Food Export's network of In-Market Representatives can be a huge asset for Northeast seafood suppliers. If you’re not familiar with how our IMRs operate, here is an overview of what they bring to the table.
Food Export’s long-term investment in building a network of In-Market Representatives (IMR) brings numerous benefits to U.S. suppliers. If you’re not familiar with how our IMRs operate and how they can help you, below is an overview of what they bring to the table.
Maintaining and Building Lasting Relationships
One of the primary roles that an IMR plays is to maintain and build relationships with the trade in their markets. According to Colleen Coyne, Seafood Program Coordinator for Food Export–Northeast, “Many of our IMRs have been with us for decades and have
long-standing in-market relationships. It’s that consistency that makes everything more efficient and effective. They truly have a pulse on the market. Having these long-standing relationships is a unique offering for Northeast suppliers.”
In order to deliver the most accurate information to their markets about Northeast seafood, IMRs stay up to date on product details through webinars or learning sessions provided by Food Export–Northeast. Continuous education is key to maintaining existing relationships and to building new connections. Because so many IMRs have worked with Food Export for years, suppliers can trust the market intelligence IMRs offer to gain insight into the competitive landscape.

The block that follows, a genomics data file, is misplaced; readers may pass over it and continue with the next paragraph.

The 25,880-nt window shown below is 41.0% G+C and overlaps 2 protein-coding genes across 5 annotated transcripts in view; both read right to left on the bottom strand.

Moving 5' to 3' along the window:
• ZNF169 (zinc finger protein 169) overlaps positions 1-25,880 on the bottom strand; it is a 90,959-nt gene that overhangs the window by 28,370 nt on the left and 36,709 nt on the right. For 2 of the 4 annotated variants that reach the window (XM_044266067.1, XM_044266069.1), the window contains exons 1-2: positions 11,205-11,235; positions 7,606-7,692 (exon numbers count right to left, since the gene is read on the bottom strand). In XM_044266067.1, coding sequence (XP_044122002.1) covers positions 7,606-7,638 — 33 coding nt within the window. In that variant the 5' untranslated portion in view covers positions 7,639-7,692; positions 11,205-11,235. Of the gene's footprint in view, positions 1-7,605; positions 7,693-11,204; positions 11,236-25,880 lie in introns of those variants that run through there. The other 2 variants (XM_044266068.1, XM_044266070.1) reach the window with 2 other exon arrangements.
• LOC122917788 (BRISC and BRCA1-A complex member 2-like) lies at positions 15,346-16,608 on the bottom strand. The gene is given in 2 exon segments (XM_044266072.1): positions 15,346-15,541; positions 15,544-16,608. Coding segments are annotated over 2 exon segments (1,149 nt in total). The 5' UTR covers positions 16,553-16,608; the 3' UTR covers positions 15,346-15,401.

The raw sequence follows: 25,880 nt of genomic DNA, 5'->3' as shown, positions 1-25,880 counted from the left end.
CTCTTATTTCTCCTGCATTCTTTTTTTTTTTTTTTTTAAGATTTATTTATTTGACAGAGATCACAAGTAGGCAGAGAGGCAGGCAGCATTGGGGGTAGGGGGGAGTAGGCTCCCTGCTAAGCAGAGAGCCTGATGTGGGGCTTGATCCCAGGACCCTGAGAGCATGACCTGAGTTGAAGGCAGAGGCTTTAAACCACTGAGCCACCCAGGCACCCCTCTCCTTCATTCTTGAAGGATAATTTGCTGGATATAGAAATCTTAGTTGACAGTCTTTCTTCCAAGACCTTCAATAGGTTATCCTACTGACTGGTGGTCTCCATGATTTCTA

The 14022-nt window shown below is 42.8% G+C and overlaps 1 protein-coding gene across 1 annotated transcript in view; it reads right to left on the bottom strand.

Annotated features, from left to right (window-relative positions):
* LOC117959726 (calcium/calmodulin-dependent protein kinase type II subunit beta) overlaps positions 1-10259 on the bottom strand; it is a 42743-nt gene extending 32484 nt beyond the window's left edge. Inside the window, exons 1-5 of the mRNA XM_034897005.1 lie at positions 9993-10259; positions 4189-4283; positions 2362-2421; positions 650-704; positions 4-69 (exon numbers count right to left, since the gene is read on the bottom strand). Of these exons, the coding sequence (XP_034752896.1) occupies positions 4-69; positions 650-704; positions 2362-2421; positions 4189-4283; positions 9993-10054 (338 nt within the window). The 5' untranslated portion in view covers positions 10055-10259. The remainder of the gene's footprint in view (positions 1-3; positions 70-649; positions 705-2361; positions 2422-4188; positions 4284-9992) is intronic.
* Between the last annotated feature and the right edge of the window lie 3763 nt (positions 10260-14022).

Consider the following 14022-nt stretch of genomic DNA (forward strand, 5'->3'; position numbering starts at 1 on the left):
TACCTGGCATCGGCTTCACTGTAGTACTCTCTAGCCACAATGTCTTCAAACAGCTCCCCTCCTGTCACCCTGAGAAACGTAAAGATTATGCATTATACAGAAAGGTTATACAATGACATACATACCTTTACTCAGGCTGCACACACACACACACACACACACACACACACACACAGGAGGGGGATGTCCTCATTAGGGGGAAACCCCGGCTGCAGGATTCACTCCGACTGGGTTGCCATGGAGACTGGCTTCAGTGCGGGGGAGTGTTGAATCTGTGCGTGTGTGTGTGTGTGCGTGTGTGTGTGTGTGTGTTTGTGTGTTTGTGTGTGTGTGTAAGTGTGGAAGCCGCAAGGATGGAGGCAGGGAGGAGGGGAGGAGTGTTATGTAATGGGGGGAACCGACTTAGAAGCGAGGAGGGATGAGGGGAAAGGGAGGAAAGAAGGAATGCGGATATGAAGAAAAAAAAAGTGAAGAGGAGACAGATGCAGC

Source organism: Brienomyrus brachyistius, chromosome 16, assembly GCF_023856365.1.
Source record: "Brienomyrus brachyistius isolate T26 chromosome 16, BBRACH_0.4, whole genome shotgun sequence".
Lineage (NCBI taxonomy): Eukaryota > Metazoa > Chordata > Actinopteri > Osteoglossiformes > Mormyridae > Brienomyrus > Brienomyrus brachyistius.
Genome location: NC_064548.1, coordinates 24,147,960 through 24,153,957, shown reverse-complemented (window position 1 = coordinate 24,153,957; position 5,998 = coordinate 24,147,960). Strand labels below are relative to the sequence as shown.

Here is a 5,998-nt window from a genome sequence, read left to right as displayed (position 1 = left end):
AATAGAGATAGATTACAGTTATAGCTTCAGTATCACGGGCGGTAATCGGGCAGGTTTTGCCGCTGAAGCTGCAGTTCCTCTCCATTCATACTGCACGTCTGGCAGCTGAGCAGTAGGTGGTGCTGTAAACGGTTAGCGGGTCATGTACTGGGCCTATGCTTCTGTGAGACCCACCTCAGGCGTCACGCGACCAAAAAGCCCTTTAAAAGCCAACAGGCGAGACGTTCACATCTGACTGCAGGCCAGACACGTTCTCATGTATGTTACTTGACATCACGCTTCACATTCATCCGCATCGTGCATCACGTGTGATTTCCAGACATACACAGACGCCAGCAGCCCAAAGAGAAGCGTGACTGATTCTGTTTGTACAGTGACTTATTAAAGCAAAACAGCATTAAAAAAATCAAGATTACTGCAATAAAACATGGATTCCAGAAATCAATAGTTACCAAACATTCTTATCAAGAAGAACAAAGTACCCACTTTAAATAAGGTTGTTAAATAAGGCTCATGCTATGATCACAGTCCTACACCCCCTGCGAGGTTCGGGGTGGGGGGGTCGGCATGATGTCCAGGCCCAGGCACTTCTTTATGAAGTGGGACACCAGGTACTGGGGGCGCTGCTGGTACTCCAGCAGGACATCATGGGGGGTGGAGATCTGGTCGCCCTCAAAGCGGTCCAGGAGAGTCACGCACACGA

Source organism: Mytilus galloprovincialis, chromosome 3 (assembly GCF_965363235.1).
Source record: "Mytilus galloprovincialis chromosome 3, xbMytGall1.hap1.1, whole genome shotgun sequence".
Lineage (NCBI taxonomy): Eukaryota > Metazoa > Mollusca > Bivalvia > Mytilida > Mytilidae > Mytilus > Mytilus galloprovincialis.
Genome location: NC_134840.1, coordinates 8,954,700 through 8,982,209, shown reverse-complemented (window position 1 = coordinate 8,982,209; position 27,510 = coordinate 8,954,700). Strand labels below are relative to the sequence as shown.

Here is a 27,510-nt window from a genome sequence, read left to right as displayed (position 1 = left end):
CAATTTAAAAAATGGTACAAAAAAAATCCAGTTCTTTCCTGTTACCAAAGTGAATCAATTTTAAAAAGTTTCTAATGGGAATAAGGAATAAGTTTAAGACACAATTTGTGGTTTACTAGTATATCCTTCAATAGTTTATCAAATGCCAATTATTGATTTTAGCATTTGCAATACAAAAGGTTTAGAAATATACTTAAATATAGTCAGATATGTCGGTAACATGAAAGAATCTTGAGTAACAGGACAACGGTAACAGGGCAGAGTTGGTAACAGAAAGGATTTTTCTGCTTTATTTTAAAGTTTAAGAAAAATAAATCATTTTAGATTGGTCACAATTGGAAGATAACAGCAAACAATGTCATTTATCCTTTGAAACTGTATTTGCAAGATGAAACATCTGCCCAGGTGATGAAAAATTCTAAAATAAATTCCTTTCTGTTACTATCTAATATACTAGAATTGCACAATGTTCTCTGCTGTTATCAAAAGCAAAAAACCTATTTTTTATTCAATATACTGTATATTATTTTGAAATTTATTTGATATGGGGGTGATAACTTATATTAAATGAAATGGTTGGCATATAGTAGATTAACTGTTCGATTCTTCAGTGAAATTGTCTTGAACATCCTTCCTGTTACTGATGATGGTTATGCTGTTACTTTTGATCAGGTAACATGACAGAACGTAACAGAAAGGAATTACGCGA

Alexander Wever, the Seafood In-Market Representative for Northern and Eastern Europe, shares his strategy on maintaining trade contacts. “I try to visit with importers in person or meet with them at seafood fairs regularly,” Wever explained. “It’s important to maintain transparency and communicate so that importers and buyers can lean on me as a resource. We speak the same ‘seafood language,’ if you will. I lend them my knowledge and insights of Northeast U.S. seafood, which they deem very valuable and, the majority of the time, actionable.”
Providing Market Intelligence and Insight
As knowledgeable industry experts, In-Market Representatives can provide accurate market intelligence and key insight to suppliers so they can determine if their products are a good fit for the market. Additionally, IMRs leverage and maintain close relationships with the local office of the USDA’s Foreign Agricultural Service (FAS), also called the “Post.” If trade issues arise, they’re available to gather that information and bring it back to the larger organization so that efforts can be made to resolve them. For example, Wever works with the USDA/FAS Posts in Germany and Poland and, through these relationships, has been invited to present Northeast seafood at trade events promoting U.S. food and agricultural products they organize. The relationships that IMRs have with the FAS Posts in their markets expands opportunities for Northeast U.S. seafood to garner global attention.
IMRs also play an important role in many Food Export-Northeast programs including:
Nominating Qualified Purchasers for Buyers Missions & Focused Trade Missions
Participating in Food Export–Northeast’s Buyers Missions and Focused Trade Missions is a great way for overseas buyers to learn about Northeast seafood products. Part of an IMR’s role is to select the best buyers for these missions. The focus is on inviting buyers who are interested in products being showcased, and building connections that will eventually generate sales for suppliers.